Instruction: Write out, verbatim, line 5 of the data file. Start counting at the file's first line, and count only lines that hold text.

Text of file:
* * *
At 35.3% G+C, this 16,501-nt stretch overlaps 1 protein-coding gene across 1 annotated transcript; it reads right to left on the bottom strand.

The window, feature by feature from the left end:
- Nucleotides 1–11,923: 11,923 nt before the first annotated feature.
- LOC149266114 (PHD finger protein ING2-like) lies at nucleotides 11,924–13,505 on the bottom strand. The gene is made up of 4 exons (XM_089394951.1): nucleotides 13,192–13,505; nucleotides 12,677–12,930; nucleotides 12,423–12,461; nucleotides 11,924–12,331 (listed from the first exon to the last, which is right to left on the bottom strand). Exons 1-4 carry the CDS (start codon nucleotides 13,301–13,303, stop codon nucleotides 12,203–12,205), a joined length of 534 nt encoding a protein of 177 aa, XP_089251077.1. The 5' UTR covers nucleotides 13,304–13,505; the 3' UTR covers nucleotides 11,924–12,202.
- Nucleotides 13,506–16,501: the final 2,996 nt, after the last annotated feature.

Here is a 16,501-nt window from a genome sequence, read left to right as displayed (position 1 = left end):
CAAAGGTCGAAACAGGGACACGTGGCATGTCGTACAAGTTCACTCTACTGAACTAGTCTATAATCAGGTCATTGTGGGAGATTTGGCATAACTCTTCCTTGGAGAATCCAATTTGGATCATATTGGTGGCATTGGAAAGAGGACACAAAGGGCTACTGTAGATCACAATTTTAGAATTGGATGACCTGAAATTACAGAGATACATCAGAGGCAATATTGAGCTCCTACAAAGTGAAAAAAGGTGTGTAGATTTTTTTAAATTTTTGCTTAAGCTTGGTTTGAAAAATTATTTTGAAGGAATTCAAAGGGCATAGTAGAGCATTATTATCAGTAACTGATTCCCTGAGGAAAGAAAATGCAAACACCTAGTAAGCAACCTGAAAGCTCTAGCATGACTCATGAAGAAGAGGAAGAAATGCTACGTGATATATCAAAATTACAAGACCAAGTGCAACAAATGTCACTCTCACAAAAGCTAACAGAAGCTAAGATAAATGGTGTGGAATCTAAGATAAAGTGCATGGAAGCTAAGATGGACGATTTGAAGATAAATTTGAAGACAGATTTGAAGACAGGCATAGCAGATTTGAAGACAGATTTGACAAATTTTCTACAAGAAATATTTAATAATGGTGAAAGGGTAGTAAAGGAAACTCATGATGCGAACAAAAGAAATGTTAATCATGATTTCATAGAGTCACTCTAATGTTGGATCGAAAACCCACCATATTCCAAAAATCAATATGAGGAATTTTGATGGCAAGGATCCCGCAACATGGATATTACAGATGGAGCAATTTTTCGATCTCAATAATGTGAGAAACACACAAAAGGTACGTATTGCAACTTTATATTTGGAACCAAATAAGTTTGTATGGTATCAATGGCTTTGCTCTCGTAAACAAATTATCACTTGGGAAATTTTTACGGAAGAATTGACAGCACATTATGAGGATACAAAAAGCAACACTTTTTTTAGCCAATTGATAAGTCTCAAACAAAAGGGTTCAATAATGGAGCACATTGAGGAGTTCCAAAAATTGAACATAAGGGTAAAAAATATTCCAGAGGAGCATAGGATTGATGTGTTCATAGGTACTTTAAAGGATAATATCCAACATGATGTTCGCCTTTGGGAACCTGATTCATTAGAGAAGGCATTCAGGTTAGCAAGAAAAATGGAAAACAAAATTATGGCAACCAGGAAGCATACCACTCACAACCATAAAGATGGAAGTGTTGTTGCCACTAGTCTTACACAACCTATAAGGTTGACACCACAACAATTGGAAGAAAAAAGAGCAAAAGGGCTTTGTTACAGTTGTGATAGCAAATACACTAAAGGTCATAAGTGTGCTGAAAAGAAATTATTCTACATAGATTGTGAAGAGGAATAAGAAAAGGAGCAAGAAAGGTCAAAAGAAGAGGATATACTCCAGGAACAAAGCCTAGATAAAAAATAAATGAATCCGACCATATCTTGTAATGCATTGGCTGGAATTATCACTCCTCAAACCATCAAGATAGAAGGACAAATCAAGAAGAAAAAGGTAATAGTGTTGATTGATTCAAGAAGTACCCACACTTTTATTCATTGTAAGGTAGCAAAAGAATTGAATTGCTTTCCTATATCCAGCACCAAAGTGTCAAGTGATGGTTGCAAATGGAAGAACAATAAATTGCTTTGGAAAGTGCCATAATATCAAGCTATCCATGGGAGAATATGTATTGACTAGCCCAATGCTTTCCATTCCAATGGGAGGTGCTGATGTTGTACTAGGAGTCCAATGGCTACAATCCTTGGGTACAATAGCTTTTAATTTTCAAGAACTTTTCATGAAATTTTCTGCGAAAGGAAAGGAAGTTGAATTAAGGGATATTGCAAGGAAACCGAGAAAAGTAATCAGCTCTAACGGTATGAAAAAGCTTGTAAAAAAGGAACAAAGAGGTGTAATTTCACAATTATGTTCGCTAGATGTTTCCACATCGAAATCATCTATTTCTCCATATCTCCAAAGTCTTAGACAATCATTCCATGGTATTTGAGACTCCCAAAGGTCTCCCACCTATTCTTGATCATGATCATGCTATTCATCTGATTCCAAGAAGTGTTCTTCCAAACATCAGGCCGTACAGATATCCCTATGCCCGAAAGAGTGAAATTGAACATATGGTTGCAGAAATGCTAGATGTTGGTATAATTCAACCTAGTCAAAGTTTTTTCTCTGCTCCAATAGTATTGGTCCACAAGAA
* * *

- Nucleotides 13,506–16,501: the final 2,996 nt, after the last annotated feature.